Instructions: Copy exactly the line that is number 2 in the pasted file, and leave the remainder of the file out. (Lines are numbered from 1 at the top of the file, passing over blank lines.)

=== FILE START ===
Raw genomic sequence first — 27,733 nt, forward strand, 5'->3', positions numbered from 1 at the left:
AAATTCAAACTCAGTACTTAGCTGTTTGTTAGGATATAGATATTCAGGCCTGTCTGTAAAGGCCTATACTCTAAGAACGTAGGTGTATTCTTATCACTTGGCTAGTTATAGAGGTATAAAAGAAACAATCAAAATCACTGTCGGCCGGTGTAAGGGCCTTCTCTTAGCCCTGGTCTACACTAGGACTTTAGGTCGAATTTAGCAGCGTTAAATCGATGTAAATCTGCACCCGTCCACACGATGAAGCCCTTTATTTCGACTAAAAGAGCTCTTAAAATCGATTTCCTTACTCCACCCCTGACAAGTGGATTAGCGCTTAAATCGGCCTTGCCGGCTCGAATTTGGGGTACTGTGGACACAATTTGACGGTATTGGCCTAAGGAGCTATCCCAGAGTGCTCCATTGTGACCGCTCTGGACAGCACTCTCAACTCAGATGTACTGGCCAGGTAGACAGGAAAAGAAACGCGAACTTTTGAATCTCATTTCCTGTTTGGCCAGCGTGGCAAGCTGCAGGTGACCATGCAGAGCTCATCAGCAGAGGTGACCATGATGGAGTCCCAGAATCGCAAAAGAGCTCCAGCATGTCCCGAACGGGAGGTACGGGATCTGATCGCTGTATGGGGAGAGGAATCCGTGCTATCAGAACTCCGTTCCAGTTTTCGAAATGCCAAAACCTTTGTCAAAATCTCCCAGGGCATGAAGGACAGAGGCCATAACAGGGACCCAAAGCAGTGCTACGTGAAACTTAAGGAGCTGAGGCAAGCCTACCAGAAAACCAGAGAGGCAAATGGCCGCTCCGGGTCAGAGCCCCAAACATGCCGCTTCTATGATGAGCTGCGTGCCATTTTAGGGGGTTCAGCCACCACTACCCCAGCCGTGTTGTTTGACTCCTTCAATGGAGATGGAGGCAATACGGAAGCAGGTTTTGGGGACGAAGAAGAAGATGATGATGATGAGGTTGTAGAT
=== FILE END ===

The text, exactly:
AAATTCAAACTCAGTACTTAGCTGTTTGTTAGGATATAGATATTCAGGCCTGTCTGTAAAGGCCTATACTCTAAGAACGTAGGTGTATTCTTATCACTTGGCTAGTTATAGAGGTATAAAAGAAACAATCAAAATCACTGTCGGCCGGTGTAAGGGCCTTCTCTTAGCCCTGGTCTACACTAGGACTTTAGGTCGAATTTAGCAGCGTTAAATCGATGTAAATCTGCACCCGTCCACACGATGAAGCCCTTTATTTCGACTAAAAGAGCTCTTAAAATCGATTTCCTTACTCCACCCCTGACAAGTGGATTAGCGCTTAAATCGGCCTTGCCGGCTCGAATTTGGGGTACTGTGGACACAATTTGACGGTATTGGCCTAAGGAGCTATCCCAGAGTGCTCCATTGTGACCGCTCTGGACAGCACTCTCAACTCAGATGTACTGGCCAGGTAGACAGGAAAAGAAACGCGAACTTTTGAATCTCATTTCCTGTTTGGCCAGCGTGGCAAGCTGCAGGTGACCATGCAGAGCTCATCAGCAGAGGTGACCATGATGGAGTCCCAGAATCGCAAAAGAGCTCCAGCATGTCCCGAACGGGAGGTACGGGATCTGATCGCTGTATGGGGAGAGGAATCCGTGCTATCAGAACTCCGTTCCAGTTTTCGAAATGCCAAAACCTTTGTCAAAATCTCCCAGGGCATGAAGGACAGAGGCCATAACAGGGACCCAAAGCAGTGCTACGTGAAACTTAAGGAGCTGAGGCAAGCCTACCAGAAAACCAGAGAGGCAAATGGCCGCTCCGGGTCAGAGCCCCAAACATGCCGCTTCTATGATGAGCTGCGTGCCATTTTAGGGGGTTCAGCCACCACTACCCCAGCCGTGTTGTTTGACTCCTTCAATGGAGATGGAGGCAATACGGAAGCAGGTTTTGGGGACGAAGAAGAAGATGATGATGATGAGGTTGTAGAT